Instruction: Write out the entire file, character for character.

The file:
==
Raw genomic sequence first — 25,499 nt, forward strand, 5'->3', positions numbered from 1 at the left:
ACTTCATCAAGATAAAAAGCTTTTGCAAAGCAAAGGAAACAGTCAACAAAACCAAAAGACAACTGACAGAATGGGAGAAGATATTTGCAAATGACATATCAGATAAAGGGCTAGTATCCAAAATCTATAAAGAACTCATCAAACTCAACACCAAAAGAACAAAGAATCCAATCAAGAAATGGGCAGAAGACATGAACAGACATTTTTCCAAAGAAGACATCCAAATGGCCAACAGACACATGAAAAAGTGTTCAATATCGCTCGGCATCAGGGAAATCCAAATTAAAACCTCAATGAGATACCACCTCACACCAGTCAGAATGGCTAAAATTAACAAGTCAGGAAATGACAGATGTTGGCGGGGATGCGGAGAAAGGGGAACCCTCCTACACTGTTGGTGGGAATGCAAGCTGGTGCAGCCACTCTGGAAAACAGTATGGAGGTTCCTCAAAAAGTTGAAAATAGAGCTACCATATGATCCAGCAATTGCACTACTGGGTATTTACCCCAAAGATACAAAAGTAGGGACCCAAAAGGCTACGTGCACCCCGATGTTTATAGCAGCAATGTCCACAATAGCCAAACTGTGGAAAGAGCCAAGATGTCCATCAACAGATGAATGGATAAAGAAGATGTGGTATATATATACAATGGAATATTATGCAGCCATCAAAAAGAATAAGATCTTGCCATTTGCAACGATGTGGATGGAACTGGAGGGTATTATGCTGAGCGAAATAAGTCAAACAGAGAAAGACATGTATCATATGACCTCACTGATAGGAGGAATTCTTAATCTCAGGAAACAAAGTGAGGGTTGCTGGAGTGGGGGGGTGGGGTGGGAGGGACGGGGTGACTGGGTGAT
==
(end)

Raw genomic sequence first — 25,499 nt, forward strand, 5'->3', positions numbered from 1 at the left:
ACTTCATCAAGATAAAAAGCTTTTGCAAAGCAAAGGAAACAGTCAACAAAACCAAAAGACAACTGACAGAATGGGAGAAGATATTTGCAAATGACATATCAGATAAAGGGCTAGTATCCAAAATCTATAAAGAACTCATCAAACTCAACACCAAAAGAACAAAGAATCCAATCAAGAAATGGGCAGAAGACATGAACAGACATTTTTCCAAAGAAGACATCCAAATGGCCAACAGACACATGAAAAAGTGTTCAATATCGCTCGGCATCAGGGAAATCCAAATTAAAACCTCAATGAGATACCACCTCACACCAGTCAGAATGGCTAAAATTAACAAGTCAGGAAATGACAGATGTTGGCGGGGATGCGGAGAAAGGGGAACCCTCCTACACTGTTGGTGGGAATGCAAGCTGGTGCAGCCACTCTGGAAAACAGTATGGAGGTTCCTCAAAAAGTTGAAAATAGAGCTACCATATGATCCAGCAATTGCACTACTGGGTATTTACCCCAAAGATACAAAAGTAGGGACCCAAAAGGCTACGTGCACCCCGATGTTTATAGCAGCAATGTCCACAATAGCCAAACTGTGGAAAGAGCCAAGATGTCCATCAACAGATGAATGGATAAAGAAGATGTGGTATATATATACAATGGAATATTATGCAGCCATCAAAAAGAATAAGATCTTGCCATTTGCAACGATGTGGATGGAACTGGAGGGTATTATGCTGAGCGAAATAAGTCAAACAGAGAAAGACATGTATCATATGACCTCACTGATAGGAGGAATTCTTAATCTCAGGAAACAAAGTGAGGGTTGCTGGAGTGGGGGGGTGGGGTGGGAGGGACGGGGTGACTGGGTGAT